A construction company responsible for an accident involving shards of glass falling from the eighteenth floor of an office block have recently been ordered to pay £15 million in damages. Luckily, pedestrians escaped injury during the busy lunch hour when the incident took place.

The building initially reopened after an £80 million refurbishment. However, it contained glass that had not been properly heat-soaked. Specifically, thirty-five per cent of the toughened glass panels were not soaked correctly and soon began to fail. Specifically, seventeen of the panels eventually cracked/shattered during the four years after refurbishment.

Consequently, it was ordered that contractor Lend Lease Construction (Europe) Ltd would have to pay £14,753,195 in compensation to the building’s owner.

Courts heard that initially, a shattered panel fell back in 2008. However, at this point, the true extent of the issue was not truly realised. Then, in April 2009, another crack appeared on a twenty-seventh storey panel. Then, in July of that same year, a panel broke on the eleventh floor. Luckily though, it managed to remain in place.

However, in August 2009 this issue hit the headlines after an eighteenth story panel broke and fell to the ground. Two pedestrians suffered injuries which were luckily not serious.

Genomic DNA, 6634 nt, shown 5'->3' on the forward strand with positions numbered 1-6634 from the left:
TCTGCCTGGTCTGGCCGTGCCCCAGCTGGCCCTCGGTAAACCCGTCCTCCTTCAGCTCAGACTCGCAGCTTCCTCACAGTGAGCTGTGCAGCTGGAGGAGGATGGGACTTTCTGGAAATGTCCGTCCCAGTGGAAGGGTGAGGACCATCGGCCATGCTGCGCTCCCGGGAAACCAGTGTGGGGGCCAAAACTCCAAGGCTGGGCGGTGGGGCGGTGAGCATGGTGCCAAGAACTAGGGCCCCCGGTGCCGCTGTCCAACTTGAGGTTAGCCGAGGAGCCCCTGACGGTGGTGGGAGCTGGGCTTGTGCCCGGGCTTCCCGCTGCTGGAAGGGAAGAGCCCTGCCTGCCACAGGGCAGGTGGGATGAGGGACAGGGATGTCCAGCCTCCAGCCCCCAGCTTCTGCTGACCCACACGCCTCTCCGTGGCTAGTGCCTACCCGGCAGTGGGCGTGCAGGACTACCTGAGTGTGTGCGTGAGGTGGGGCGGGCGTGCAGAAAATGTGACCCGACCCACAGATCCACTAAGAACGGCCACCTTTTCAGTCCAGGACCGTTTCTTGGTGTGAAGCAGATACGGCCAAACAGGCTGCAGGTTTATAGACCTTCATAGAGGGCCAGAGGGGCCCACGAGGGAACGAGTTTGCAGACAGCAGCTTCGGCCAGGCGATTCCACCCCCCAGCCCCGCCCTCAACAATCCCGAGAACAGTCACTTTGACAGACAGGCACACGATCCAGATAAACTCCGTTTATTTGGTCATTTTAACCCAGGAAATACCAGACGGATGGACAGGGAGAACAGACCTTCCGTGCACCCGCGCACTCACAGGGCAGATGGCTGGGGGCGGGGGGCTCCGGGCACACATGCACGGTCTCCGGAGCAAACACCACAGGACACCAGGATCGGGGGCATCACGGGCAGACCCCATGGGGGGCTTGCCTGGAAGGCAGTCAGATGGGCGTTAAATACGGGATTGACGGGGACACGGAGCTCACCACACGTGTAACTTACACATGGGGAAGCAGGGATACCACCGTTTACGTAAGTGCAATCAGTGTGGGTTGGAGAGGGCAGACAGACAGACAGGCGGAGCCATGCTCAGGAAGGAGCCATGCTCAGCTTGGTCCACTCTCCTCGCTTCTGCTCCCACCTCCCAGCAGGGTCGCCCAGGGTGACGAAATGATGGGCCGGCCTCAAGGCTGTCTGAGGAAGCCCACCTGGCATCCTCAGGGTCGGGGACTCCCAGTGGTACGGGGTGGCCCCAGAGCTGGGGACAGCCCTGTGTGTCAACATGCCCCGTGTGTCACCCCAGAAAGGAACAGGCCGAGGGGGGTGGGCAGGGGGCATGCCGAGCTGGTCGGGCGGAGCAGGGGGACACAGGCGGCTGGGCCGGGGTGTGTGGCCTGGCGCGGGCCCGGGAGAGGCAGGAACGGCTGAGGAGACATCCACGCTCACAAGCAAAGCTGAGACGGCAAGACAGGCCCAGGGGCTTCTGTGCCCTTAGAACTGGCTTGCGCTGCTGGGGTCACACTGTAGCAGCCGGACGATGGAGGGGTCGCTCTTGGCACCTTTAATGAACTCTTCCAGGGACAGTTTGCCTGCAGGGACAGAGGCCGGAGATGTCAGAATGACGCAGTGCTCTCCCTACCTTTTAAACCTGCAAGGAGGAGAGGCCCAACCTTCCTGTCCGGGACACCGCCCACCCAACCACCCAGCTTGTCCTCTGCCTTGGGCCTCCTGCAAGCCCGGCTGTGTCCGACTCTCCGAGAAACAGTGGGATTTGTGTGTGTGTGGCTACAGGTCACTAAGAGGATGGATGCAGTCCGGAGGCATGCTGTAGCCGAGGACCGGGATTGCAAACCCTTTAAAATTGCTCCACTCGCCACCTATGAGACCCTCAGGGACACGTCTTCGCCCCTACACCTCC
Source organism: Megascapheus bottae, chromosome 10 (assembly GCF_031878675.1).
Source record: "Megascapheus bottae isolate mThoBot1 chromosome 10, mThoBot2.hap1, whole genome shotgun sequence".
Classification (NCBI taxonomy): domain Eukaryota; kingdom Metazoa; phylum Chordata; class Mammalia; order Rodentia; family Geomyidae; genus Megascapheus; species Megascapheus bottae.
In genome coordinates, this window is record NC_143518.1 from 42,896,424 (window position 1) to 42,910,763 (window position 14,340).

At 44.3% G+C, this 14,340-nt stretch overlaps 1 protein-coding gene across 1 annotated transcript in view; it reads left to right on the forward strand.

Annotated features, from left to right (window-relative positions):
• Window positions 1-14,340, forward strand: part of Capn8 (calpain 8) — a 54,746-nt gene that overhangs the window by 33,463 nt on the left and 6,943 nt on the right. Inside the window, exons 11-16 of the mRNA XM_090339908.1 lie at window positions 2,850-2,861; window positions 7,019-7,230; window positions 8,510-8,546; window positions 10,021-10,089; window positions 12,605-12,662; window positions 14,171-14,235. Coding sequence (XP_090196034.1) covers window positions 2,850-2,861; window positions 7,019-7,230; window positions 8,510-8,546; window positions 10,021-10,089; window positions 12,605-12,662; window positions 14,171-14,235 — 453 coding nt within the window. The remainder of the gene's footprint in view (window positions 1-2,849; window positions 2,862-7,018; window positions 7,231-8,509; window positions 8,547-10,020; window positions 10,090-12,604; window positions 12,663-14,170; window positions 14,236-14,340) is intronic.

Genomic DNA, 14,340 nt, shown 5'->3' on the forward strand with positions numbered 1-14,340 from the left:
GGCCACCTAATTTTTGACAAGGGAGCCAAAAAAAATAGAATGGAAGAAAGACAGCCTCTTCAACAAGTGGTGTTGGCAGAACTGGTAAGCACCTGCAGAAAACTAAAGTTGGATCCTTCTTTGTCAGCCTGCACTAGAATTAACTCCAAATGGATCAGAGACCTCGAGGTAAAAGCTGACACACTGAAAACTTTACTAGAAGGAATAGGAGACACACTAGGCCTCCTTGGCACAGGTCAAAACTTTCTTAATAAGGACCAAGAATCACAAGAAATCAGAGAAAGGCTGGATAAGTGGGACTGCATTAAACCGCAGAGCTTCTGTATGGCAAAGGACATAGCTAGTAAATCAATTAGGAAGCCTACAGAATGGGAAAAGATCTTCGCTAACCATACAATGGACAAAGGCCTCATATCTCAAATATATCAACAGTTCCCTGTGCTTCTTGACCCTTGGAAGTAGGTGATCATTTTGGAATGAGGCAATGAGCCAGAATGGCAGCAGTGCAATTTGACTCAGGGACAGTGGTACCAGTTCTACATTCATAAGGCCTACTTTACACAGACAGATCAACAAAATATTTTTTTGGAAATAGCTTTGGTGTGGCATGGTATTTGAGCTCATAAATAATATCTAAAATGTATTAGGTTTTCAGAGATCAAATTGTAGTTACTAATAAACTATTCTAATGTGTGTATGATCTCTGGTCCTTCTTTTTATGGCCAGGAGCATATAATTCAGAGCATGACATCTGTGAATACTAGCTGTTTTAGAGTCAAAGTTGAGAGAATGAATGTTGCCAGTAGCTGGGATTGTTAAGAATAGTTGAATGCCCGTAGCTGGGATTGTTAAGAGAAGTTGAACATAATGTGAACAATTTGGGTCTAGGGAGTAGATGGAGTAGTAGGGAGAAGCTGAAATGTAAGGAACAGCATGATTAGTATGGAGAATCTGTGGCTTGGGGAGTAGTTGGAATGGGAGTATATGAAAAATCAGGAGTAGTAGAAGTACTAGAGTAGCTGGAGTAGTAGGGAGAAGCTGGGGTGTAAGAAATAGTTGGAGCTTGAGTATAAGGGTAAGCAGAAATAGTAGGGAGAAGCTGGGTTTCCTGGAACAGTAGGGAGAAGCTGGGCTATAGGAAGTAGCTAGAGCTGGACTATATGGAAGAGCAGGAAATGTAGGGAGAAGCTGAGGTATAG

Pedestrians haven’t always been this lucky though. One woman was walking past a construction site when she was crushed by a falling window. Take a look at the full report here.

Following the incident with the pedestrians though, the entire building had to be recladded in 2013. Now, at the hearing which took place last week, more than £8.7 million was awarded in reglazing costs. Alongside this, there was almost £1.9 million awarded in remedial works too. (This was all part of the compensation payout.)

The owners of the building apparently sued Lend Lease as it had ‘contractual oversight’. However, the actual glass work itself was done by an Italian firm called Permasteelisa.

Lend Lease stated: “Permasteelisa and Lendlease have reached an agreement whereby Lendlease will not be financially impacted.”

Permasteelisa added: “this judgment is relevant to an old project executed in 2005 and is connected with a decision by the Client to change the project materials.”

“The need for changing said materials was attributed by the Client to Permasteelisa, which we objected to.”

So what do you think of this? Let us know in the comments below.

Source: www.standard.co.uk

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